• On Tuesday, we will have the first exam of the semester. Please arrive ready to spend the entire class period on the exam, which will consist of three sections: multiple choice questions, short responses (definitions and mini-essays), and a markup exercise. Everything we have covered during the first four weeks of class is fair game for the exam, so you should review your personal notes and the shared document in our class’s Google Drive folder, reread textbook chapters, and form study groups with your classmates to ensure that you are prepared.
  • On Thursday, I will introduce Unit #2, the Responsive Microsite, and we will take our first steps into the world of responsive web design. Before you come to class, please read Chapter 18 in Learning Web Design, and “Responsive Web Design: What It Is and How To Use It,” by Kayla Knight.

If you have any questions about these plans, let me know. Otherwise, good luck studying this weekend!

Week 4: Advanced Typography and Finishing Unit #1

Quinn WarnickWeekly Updates

It was great to see how quickly some of you worked your way through the tasks in CSS workshops this week. If you’re feeling confident during our in-class exercises, that’s a good sign. At this point, we’ve covered the basics of HTML and CSS markup, and your Unit #1 projects should be going from good to great as you apply these concepts to your sites.

During Week 4, you will put the finishing touches on your Unit #1 site, then carefully review your markup. (The W3C Validator is a harsh master!) Here’s how we’ll spend our time in class:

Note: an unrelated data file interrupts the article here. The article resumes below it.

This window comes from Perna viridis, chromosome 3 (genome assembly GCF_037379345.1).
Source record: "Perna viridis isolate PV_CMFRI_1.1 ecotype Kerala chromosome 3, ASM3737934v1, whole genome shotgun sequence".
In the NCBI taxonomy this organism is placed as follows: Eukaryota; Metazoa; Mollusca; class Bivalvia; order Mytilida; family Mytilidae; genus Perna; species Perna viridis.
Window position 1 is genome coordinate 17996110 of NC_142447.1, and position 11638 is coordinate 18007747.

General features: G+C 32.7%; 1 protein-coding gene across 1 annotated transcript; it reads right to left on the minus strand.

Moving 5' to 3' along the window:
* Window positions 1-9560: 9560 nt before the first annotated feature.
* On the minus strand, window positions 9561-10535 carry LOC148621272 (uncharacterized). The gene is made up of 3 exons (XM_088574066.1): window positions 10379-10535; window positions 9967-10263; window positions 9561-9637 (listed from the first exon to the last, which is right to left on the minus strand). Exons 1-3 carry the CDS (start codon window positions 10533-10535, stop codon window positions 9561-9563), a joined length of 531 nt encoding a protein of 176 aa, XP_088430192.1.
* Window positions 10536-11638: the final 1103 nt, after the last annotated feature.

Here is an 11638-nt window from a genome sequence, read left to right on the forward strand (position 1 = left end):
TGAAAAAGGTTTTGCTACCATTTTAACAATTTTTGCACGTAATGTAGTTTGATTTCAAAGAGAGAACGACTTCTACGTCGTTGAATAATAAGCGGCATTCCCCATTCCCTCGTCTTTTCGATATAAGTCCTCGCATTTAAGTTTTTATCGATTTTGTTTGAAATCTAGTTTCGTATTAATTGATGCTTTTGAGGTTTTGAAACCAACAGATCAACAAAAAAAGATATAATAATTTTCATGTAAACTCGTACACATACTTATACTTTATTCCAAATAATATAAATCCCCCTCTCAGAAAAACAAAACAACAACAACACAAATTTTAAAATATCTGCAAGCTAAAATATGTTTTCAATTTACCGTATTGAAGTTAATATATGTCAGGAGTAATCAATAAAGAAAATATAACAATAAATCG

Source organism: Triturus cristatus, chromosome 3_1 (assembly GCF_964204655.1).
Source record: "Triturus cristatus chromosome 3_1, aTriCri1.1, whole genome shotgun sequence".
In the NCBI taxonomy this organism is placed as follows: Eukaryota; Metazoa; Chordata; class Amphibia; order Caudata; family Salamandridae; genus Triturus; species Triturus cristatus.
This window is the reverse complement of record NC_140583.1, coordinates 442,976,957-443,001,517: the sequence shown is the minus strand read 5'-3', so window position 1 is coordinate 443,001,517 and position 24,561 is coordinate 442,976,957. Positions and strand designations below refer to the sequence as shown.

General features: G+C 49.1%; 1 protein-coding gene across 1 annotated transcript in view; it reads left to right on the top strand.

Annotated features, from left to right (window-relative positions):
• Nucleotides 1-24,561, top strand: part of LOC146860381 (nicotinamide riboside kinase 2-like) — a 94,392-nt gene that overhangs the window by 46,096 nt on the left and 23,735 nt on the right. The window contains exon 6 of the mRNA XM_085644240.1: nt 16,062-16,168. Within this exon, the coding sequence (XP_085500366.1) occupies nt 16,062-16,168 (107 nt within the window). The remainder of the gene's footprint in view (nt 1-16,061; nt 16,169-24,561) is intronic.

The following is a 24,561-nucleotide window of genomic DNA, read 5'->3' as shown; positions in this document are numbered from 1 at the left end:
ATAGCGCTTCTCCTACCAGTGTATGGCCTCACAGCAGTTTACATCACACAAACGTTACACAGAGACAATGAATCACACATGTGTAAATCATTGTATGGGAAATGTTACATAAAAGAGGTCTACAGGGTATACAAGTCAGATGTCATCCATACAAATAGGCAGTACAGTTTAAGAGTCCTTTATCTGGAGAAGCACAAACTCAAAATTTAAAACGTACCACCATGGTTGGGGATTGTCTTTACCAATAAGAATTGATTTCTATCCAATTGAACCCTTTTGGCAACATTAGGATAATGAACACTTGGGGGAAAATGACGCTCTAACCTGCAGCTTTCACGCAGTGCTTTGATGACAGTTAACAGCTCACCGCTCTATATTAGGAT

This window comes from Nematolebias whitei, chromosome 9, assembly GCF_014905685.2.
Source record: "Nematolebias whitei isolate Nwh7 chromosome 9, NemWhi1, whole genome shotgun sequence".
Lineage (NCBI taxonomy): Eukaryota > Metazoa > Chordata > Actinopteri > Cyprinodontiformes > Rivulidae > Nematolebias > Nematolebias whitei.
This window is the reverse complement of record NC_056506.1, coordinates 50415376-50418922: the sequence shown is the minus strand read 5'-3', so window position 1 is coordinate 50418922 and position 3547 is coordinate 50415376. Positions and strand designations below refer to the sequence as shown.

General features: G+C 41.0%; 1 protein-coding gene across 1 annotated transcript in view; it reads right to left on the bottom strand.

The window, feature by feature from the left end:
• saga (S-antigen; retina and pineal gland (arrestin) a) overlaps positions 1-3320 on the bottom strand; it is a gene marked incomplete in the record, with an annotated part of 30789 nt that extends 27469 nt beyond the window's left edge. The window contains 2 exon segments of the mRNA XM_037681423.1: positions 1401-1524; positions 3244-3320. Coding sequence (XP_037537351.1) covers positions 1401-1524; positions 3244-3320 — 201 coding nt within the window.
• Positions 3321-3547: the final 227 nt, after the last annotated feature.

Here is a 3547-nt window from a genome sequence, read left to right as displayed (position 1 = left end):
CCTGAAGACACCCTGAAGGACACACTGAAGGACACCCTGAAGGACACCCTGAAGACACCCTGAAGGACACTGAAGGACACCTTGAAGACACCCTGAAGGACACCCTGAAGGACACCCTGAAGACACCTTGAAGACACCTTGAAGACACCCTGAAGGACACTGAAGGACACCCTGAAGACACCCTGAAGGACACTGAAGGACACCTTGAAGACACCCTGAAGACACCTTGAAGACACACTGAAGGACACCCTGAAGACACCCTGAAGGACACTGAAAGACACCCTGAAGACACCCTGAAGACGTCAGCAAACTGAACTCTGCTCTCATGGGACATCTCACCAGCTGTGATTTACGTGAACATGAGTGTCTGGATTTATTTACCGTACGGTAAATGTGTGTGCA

• By Tuesday, you should have a complete draft of your Unit #1 site. Please be ready to show it to your peers during class. This means it should be “live” and functioning properly on your Reclaim Hosting site. (If you haven’t been able to connect to your Reclaim Hosting site via FTP, please follow these instructions). In addition, we will experiment with a few advanced typographic strategies and apply those strategies to your Unit #1 sites. Before you come to class, please review Chapter 12 in Learning Web Design (you’ve read this before, but you should know it inside and out by Tuesday), then read and/or explore the following resources:
  • Your Unit #1 project is due before you come to class on Thursday. Please review the assignment details before you submit your project and don’t forget the final piece of the assignment: a one-page memo explaining and justifying the choices you made as worked on your site. During class we will hold a review session for our first exam, which will take place the following Tuesday, so be sure to bring your book to class.

I know we’ve been moving very quickly through a lot of material lately, but these first few weeks in class are designed to help you master the key concepts of HTML and CSS, then apply those concepts to your Unit #1 project. If you’re not sure where you should be focusing your energy between now and February 12 (when Unit #1 is due), here are a few tips:

  • Two of the most basic aspects of style sheets are color and typography, so I’ll be looking for evidence that you know how to go beyond the default colors and fonts imposed by your browser.
  • We haven’t spent much time on CSS positioning (and getting positioning right can be really tricky), so I don’t expect to see incredibly complex page layouts. Your résumé doesn’t need to be complicated to be effective.
  • Along the same lines, remember that you’re creating a professional résumé designed to be seen by potential employers. Yes, you should inject some of your personality into the design, but a résumé may not be the best place to take big risks with an outlandish design.